[Haskell-beginners] some insights into functional programming

Magnus Therning magnus at therning.org
Tue Aug 11 01:51:42 EDT 2009

Michael P Mossey wrote:
> Thanks for the ideas, Adam. I still have a few questions.
> Adam Bergmark wrote:
>> The reason my is available in the lambda \x -> my >>= \y -> W (x+y) has to
>> do with scoping rules, Haskell (and almost all programming languages) use
>> static scoping, meaning a variable defined in an outer function is
>> available in the inner function, for instance, (\a -> \b -> (a,b)) 1 2 will
>> evauate to (1,2) since a is bound to 1 in the outer lambda, and the inner
>> one can refer to the outer one, if instead you write (\a -> \a -> (a,a)) 1
>> 2 the result will be (2,2) since the innermost a will be used (no ambiguity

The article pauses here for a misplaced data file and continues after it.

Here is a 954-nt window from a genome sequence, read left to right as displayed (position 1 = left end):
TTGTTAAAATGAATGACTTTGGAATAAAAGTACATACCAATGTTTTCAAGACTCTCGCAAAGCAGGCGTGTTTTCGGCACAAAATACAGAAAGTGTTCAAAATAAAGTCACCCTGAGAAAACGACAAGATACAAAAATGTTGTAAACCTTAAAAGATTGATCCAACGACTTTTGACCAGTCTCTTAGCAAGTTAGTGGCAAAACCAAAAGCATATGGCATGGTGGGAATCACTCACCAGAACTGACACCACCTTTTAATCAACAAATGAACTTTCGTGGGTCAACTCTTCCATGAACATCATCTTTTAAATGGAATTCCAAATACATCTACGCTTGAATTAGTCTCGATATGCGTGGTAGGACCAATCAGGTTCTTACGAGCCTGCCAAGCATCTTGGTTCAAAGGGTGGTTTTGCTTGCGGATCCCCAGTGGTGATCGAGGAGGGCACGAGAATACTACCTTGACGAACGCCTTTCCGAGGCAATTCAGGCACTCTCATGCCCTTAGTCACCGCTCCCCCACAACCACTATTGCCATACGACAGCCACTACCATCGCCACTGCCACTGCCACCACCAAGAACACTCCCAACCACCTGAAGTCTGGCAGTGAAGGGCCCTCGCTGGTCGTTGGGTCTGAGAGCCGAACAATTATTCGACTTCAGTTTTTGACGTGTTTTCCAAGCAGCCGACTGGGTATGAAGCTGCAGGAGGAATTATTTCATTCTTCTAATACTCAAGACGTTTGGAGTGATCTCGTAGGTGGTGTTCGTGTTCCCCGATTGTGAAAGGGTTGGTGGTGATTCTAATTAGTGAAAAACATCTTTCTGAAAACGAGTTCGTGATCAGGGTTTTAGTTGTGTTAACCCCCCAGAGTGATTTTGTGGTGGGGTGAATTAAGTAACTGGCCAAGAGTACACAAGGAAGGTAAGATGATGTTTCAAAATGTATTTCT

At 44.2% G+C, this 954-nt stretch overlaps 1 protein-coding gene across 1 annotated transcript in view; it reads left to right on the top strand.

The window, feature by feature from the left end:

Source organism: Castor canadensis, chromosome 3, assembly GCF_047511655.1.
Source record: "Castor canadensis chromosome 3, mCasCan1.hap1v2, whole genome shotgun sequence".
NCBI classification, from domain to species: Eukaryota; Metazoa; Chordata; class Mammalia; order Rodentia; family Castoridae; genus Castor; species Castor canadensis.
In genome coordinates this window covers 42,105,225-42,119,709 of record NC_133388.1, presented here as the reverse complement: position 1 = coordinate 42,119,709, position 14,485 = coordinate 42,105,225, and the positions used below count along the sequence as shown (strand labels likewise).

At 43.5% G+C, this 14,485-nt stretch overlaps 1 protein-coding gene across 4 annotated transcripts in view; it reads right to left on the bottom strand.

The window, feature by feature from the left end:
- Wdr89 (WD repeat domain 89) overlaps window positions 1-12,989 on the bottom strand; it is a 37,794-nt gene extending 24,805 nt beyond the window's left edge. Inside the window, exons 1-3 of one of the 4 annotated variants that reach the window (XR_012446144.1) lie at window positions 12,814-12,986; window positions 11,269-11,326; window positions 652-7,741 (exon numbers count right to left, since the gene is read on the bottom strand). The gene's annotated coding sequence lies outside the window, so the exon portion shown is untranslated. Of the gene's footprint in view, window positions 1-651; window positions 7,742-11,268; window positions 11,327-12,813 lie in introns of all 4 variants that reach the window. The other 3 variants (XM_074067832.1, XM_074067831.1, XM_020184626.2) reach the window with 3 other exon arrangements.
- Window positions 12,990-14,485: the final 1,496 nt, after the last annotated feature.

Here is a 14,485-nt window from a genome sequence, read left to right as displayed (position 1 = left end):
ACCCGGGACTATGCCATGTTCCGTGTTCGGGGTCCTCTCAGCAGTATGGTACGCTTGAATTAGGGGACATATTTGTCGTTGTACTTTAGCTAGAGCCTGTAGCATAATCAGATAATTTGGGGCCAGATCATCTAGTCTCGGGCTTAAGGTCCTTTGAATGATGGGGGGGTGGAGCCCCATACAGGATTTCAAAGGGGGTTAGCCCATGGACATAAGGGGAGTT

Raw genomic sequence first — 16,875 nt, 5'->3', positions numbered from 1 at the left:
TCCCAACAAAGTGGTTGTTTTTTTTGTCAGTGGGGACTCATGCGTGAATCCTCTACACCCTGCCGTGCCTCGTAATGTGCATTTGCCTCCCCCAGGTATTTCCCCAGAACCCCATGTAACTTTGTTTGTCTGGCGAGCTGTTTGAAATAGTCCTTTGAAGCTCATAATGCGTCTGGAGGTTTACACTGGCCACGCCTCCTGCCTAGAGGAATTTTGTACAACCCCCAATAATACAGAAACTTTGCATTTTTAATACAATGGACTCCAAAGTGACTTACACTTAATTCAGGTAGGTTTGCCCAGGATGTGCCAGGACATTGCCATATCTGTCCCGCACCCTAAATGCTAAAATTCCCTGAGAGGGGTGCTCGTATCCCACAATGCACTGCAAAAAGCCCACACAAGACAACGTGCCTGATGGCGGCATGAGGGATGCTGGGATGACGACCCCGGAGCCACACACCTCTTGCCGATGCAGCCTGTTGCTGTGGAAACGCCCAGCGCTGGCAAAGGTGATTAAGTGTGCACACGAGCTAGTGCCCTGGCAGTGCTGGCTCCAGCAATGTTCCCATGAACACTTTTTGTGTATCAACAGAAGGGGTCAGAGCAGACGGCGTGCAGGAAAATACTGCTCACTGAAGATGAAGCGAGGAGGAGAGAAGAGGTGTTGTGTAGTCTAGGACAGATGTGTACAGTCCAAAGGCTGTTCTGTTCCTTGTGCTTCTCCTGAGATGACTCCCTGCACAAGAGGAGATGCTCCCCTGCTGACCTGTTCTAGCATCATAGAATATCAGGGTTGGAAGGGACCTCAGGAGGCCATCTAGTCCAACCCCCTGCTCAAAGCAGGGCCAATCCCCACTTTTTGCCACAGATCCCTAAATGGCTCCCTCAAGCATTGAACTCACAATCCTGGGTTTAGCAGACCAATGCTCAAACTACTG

>> here, but  if shadowing is done by accident it can be hard to find the
>> error).
> Because the lambda is executed by the implementation of >>=, doesn't the
> concept closure still apply? That value of 'my' has to "get into" the other
> routine.

I think you are both right.  AFAIU Adam comments on *visibility* of the
variables, while you look more at the fact that you pass the lambda as an
argument to (>>=).  The lambda can "see" the variable my due to scoping, and
(>>=) can trigger evaluation of the lambda due to closures.

I'm looking forward to be corrected by someone who knows more about this than
I do.


Magnus Therning                        (OpenPGP: 0xAB4DFBA4)
magnus@therning.org          Jabber: magnus@therning.org
http://therning.org/magnus         identi.ca|twitter: magthe

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